“Don’t yuck someone else’s yum.”
That’s what they say in my daughter’s 1st grade class when it comes to wrinkling your nose and making gagging sounds about what your friends brought for lunch.
And that’s what I’ve made my New Year’s resolution. Though it has nothing to do with 1st graders or food.
Rather, it has to do with Facebook. And Twitter. And message boards. And comments. And life in general (both on- and off-line).
I’ve turned into one of those people who yucks someone else’s yum–just for the heck of it. And it needs to stop.
When it comes to social media, I have two particularly strong pet peeves (and several dozen smaller ones). The major offenders to my eyes are people who post something trite and banal about an impossibly complex, nuanced, and controversial issue as though their black-and-white, “common sense” solution or observation could ever come close to scratching the surface of the topic. And those who post either ALL Men/Women/Jews/Gentiles/Blacks/Asians/Democrats/Republicans/Athiests believe THIS and aren’t they dumb and/or evil to do so, or ALL Men/Women/Jews/Gentiles/Blacks/Asians/Democrats/Republicans/Athiests who don’t agree with THIS are dumb, evil and/or self-loathing.
I’m also not too crazy about pet pictures, but I can live with those. (On the other hand, I have never seen a baby or child photo I didn’t love, so keep ‘em coming.)
Feeling personally offended (despite the fact that, technically, nobody was talking to me in particular), I would immediately contradict what the poster was saying. They would defend by saying I didn’t understand the trenchant point they were making. Then I would counter by explaining that, no, it was actually they who didn’t understand the insightful point that I was making. They would note an example that proved their point. I would note one that disproved it.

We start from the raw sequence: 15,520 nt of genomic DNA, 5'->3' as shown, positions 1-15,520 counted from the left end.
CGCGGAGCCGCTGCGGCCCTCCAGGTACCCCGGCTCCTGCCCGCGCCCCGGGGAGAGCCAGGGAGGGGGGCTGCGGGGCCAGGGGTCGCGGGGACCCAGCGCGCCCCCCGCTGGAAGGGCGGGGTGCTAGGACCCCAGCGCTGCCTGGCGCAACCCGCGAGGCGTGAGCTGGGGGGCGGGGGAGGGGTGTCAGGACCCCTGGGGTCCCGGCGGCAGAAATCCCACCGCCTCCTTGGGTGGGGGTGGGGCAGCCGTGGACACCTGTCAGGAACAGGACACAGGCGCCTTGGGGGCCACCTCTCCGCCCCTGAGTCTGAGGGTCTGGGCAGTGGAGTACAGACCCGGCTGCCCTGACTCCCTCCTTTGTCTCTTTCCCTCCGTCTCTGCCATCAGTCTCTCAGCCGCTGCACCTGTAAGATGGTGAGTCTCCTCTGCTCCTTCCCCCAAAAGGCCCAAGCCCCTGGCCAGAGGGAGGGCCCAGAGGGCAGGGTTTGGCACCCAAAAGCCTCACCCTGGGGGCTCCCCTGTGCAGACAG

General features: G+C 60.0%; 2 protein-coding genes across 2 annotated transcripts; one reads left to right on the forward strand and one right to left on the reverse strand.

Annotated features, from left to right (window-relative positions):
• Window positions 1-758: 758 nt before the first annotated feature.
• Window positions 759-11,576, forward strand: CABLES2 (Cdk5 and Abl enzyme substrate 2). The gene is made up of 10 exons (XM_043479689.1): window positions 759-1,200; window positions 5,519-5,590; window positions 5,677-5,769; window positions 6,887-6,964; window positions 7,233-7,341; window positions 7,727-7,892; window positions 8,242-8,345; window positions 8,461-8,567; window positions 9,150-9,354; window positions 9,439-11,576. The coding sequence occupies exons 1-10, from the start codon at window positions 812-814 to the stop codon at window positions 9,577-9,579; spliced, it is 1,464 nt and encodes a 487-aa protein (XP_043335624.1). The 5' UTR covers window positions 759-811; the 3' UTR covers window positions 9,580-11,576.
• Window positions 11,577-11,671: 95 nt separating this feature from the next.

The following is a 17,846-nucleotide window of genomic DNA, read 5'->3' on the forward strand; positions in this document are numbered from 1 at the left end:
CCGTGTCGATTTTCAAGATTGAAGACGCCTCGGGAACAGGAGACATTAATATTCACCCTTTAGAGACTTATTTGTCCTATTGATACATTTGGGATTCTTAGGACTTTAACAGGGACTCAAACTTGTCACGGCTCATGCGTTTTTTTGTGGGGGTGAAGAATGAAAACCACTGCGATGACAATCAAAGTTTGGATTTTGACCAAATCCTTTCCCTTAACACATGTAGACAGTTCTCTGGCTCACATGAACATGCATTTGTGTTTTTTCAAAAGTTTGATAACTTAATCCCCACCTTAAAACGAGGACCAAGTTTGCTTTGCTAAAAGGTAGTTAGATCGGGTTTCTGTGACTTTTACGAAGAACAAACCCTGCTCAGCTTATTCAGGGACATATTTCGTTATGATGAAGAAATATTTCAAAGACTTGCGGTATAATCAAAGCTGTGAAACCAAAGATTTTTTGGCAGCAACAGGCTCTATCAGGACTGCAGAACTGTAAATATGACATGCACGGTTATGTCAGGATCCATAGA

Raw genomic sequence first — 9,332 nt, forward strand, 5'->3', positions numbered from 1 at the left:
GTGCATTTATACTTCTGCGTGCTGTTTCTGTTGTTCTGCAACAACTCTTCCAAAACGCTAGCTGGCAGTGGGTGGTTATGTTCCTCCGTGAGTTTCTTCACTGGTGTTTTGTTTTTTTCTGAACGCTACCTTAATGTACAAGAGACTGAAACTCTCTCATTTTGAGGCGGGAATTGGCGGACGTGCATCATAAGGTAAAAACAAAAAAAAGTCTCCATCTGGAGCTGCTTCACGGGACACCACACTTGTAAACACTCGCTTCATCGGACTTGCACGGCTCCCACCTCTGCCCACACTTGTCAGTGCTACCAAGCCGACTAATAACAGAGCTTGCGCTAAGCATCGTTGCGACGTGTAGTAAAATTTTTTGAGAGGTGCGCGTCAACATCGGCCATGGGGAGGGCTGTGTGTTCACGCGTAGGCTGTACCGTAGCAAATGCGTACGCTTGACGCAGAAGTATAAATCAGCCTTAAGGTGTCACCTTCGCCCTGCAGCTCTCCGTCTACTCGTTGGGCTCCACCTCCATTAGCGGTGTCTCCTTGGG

And the only tangible thing to come out of the exchange was I’d get a headache and spend the rest of the evening growling at my husband in between hitting the refresh key, my heart thudding in sickening anticipation regarding what they might write next. (My husband, inevitably, would reply with his standard, “Oh, wow, someone on the Internet was WRONG? Fancy that.”)
I tried to tell myself that I was doing something productive and enlightening, that I was defending truth, justice, and the American Way. That someone somewhere was actually getting something from the exercise (beyond me getting an ulcer). But, as the meme goes (and I apologize in advance if it’s one of your personal pet peeves): Wow, your Facebook post has completely made me change my mind and vote… said no one ever.
Turns out, I wasn’t being constructive. I was being nasty. I was yucking someone else’s yum for absolutely no good reason whatsoever. What difference does it really make to my life if other people go on thinking or doing things that I disapprove of? It’s none of my business what they choose to believe or enjoy. Or post.
The behavior has spilled into my “real” life, too. I hear myself replying negatively to things people say out of pure habit or, worse, a lack of anything else to say. You know the kind of thing I’m talking about. Someone sighs that the toddler years are hard, and you instinctively blurt out, “Wait till they’re teenagers!” Or someone mentions where they’re going on vacation and all you can offer in return is the time your friends went and the hotel lost their luggage. Someone laments needing to get reading glasses in their middle-age and you snap, “Try getting them in Kindergarten.” Someone loved a movie, song, or book and you feel compelled to tell them you hated it–and why they should hate it, too.
Even if it’s true, nobody needs to hear it. And you most certainly don’t need to say it.
I get on my kids all the time about complaining as a means of making conversation. It’s annoying. And I’m just as guilty of it as anyone.
So, no more. That’s my New Year’s resolution. If I don’t have anything nice to say, I won’t say it. I’ll either click the “Like” button, or I will move on sans commentary. If a person’s observations repeatedly annoy me, I will unfollow them. But I will not get into tussles or, worse, sarcasm battles, especially regarding subjects for which a 140 character limit isn’t precisely the optimal length.
Because, let’s face it, nobody asked me.
I need your help, though. Research indicates that people do better at keeping their New Year’s resolutions if they tell people about them. And if they are then held responsible for breaking them.
So I am asking anyone who catches me yucking someone else’s yum (on any subject) on the internet to call me out on it and remind me of my noble January 2014 intentions.
Because, in this particular case, I did ask you.